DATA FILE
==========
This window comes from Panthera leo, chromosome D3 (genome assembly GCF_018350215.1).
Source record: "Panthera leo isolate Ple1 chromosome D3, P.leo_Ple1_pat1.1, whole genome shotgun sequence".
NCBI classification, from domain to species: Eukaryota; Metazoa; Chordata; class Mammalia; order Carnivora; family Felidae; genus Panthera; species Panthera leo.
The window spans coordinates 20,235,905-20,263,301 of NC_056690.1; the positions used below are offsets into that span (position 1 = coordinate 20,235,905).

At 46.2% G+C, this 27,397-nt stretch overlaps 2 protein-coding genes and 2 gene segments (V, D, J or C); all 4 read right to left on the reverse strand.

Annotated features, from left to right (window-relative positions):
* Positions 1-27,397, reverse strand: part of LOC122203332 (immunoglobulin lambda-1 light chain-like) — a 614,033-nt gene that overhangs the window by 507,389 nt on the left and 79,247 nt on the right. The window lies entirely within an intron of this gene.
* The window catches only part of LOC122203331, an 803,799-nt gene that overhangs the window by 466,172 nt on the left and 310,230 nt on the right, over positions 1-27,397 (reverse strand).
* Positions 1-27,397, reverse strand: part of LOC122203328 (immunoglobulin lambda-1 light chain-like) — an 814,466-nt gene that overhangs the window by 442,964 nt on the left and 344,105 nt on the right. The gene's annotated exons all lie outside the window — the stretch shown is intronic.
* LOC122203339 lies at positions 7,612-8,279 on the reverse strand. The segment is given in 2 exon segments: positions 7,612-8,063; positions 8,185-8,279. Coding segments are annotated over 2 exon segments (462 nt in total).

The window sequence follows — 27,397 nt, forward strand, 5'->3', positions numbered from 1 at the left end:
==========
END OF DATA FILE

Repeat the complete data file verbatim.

This window comes from Panthera leo, chromosome D3 (genome assembly GCF_018350215.1).
Source record: "Panthera leo isolate Ple1 chromosome D3, P.leo_Ple1_pat1.1, whole genome shotgun sequence".
NCBI classification, from domain to species: Eukaryota; Metazoa; Chordata; class Mammalia; order Carnivora; family Felidae; genus Panthera; species Panthera leo.
The window spans coordinates 20,235,905-20,263,301 of NC_056690.1; the positions used below are offsets into that span (position 1 = coordinate 20,235,905).

At 46.2% G+C, this 27,397-nt stretch overlaps 2 protein-coding genes and 2 gene segments (V, D, J or C); all 4 read right to left on the reverse strand.

Annotated features, from left to right (window-relative positions):
* Positions 1-27,397, reverse strand: part of LOC122203332 (immunoglobulin lambda-1 light chain-like) — a 614,033-nt gene that overhangs the window by 507,389 nt on the left and 79,247 nt on the right. The window lies entirely within an intron of this gene.
* The window catches only part of LOC122203331, an 803,799-nt gene that overhangs the window by 466,172 nt on the left and 310,230 nt on the right, over positions 1-27,397 (reverse strand).
* Positions 1-27,397, reverse strand: part of LOC122203328 (immunoglobulin lambda-1 light chain-like) — an 814,466-nt gene that overhangs the window by 442,964 nt on the left and 344,105 nt on the right. The gene's annotated exons all lie outside the window — the stretch shown is intronic.
* LOC122203339 lies at positions 7,612-8,279 on the reverse strand. The segment is given in 2 exon segments: positions 7,612-8,063; positions 8,185-8,279. Coding segments are annotated over 2 exon segments (462 nt in total).

The window sequence follows — 27,397 nt, forward strand, 5'->3', positions numbered from 1 at the left end: